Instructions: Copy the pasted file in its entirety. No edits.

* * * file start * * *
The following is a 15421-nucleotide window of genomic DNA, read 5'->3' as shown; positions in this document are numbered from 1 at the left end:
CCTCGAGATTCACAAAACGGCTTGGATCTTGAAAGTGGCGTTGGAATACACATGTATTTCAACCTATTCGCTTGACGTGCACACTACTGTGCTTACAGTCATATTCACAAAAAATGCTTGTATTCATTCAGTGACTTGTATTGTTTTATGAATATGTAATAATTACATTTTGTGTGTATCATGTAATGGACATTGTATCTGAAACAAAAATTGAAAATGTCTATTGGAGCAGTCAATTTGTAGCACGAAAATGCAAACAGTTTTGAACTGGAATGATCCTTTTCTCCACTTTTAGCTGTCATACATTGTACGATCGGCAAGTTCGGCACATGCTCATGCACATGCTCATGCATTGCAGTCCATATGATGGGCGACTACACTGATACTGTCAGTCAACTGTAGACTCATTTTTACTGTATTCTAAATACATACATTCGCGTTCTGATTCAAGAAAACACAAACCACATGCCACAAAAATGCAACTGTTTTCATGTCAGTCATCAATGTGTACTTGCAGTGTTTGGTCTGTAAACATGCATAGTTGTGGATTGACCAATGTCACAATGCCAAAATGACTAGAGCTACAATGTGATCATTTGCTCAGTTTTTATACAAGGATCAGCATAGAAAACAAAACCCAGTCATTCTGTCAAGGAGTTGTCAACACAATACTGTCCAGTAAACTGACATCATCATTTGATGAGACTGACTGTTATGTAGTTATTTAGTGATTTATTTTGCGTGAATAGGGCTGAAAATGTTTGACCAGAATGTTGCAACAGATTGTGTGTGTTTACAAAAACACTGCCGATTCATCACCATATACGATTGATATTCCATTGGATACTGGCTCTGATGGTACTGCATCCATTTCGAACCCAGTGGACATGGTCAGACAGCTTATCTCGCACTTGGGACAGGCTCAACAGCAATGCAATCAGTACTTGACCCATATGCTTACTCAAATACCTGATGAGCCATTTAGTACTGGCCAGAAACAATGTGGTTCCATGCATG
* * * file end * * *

The following is a 15421-nucleotide window of genomic DNA, read 5'->3' as shown; positions in this document are numbered from 1 at the left end:
CCTCGAGATTCACAAAACGGCTTGGATCTTGAAAGTGGCGTTGGAATACACATGTATTTCAACCTATTCGCTTGACGTGCACACTACTGTGCTTACAGTCATATTCACAAAAAATGCTTGTATTCATTCAGTGACTTGTATTGTTTTATGAATATGTAATAATTACATTTTGTGTGTATCATGTAATGGACATTGTATCTGAAACAAAAATTGAAAATGTCTATTGGAGCAGTCAATTTGTAGCACGAAAATGCAAACAGTTTTGAACTGGAATGATCCTTTTCTCCACTTTTAGCTGTCATACATTGTACGATCGGCAAGTTCGGCACATGCTCATGCACATGCTCATGCATTGCAGTCCATATGATGGGCGACTACACTGATACTGTCAGTCAACTGTAGACTCATTTTTACTGTATTCTAAATACATACATTCGCGTTCTGATTCAAGAAAACACAAACCACATGCCACAAAAATGCAACTGTTTTCATGTCAGTCATCAATGTGTACTTGCAGTGTTTGGTCTGTAAACATGCATAGTTGTGGATTGACCAATGTCACAATGCCAAAATGACTAGAGCTACAATGTGATCATTTGCTCAGTTTTTATACAAGGATCAGCATAGAAAACAAAACCCAGTCATTCTGTCAAGGAGTTGTCAACACAATACTGTCCAGTAAACTGACATCATCATTTGATGAGACTGACTGTTATGTAGTTATTTAGTGATTTATTTTGCGTGAATAGGGCTGAAAATGTTTGACCAGAATGTTGCAACAGATTGTGTGTGTTTACAAAAACACTGCCGATTCATCACCATATACGATTGATATTCCATTGGATACTGGCTCTGATGGTACTGCATCCATTTCGAACCCAGTGGACATGGTCAGACAGCTTATCTCGCACTTGGGACAGGCTCAACAGCAATGCAATCAGTACTTGACCCATATGCTTACTCAAATACCTGATGAGCCATTTAGTACTGGCCAGAAACAATGTGGTTCCATGCATG